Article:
Rick Santorum’s Ugly Appeal to Rural Voters

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Not all of them are “clinging to guns and religion,” as Barack Obama famously said in 2008, but Rick Santorum has catapulted to the top of the Republican field by connecting with a bitter streak among rural voters. This is bad news for the Republican party and for rural America, which in fact has some pretty good reasons to be optimistic.  read more »

The Republican Party's Fatal Attraction To Rural America

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Rick Santorum’s big wins in Alabama and Mississippi place the Republican Party in ever greater danger of becoming hostage to what has become its predominate geographic base: rural and small town America. This base, not so much conservatives per se, has kept Santorum’s unlikely campaign alive, from his early win in Iowa to triumphs in predominately rural and small-town dominated Kansas, Mississippi, North Dakota and Oklahoma.  read more »

Honolulu’s Money Train

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Honolulu is set to construct an ambitious urban rail project. It’s a $5.125 billion behemoth that this metropolitan area with less than a million residents may not be able to afford.

Honolulu's Beleaguered Residents

Critically, there is plenty of competition for the scarce dollars that Honolulu residents have to spare. The city’s basic infrastructure is in bad shape.  read more »

The Return of the Monkish Virtues

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“[The author of Leviticus] posits the existence of one supreme God who contends neither with a higher realm nor with competing peers. The world of demons is abolished; there is no struggle with autonomous foes, because there are none. With the demise of the demons, only one creature remains with ‘demonic’ power – the human being. Endowed with free will, human power is greater than any attributed to humans by pagan society. Not only can one defy God but, in Priestly language, one can drive God out of his sanctuary. In this respect, humans have replaced demons…..[The author of Leviticus] also posits that the pollution of the sanctuary leads to YHWH’s abandonment of Israel and its ejection from the land….Israel pollutes the land; the land becomes infertile; Israel is forced to leave.” – Jacob Milgrom, Leviticus  read more »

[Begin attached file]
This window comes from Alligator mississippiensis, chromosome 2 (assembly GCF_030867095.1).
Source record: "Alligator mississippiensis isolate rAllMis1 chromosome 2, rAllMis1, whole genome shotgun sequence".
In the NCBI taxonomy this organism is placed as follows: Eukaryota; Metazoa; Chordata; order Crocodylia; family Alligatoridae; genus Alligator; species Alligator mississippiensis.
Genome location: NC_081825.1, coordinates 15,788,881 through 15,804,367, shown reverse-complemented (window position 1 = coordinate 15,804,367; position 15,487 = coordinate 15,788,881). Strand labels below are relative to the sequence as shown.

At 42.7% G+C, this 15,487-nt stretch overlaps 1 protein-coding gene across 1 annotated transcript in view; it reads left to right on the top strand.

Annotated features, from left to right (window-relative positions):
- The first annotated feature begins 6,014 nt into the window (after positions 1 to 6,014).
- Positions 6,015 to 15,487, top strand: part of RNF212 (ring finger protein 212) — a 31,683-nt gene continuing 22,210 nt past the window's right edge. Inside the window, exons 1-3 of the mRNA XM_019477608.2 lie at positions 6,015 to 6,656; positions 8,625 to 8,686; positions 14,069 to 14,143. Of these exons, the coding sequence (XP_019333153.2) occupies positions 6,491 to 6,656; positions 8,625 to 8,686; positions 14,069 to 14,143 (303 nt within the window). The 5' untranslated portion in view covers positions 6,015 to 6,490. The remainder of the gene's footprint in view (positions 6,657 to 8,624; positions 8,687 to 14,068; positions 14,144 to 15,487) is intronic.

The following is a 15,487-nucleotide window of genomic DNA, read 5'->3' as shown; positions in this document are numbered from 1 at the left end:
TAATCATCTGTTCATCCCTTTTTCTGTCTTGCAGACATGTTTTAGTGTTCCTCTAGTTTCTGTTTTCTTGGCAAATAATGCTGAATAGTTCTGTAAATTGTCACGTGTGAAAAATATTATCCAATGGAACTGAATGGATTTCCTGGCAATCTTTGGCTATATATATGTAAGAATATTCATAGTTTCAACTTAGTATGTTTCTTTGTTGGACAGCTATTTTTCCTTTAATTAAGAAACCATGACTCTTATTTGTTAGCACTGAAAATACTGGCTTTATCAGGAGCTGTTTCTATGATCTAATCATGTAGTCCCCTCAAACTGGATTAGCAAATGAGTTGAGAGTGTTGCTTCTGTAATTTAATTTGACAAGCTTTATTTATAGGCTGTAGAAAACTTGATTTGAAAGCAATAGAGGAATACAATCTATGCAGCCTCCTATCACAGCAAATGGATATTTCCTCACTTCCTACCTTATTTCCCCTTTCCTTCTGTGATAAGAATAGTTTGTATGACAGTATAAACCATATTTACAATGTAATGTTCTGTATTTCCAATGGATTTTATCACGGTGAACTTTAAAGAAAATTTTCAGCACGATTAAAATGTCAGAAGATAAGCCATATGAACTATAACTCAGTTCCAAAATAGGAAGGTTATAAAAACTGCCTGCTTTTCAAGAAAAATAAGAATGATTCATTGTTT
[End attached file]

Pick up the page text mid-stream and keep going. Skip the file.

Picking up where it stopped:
Shale Revolution Challenges the Left and the Right

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In his State of the Union address, President Obama invoked the 30-year history of federal support for new shale gas drilling technologies to defend his present day investments in green energy. Obama stressed the value of shale gas—which will create thousands of jobs and billions in profits—as part of his "all of the above" approach to energy, and defended the critical role government investment has always played in developing new energy technologies, from nuclear to solar panels to wind turbines.  read more »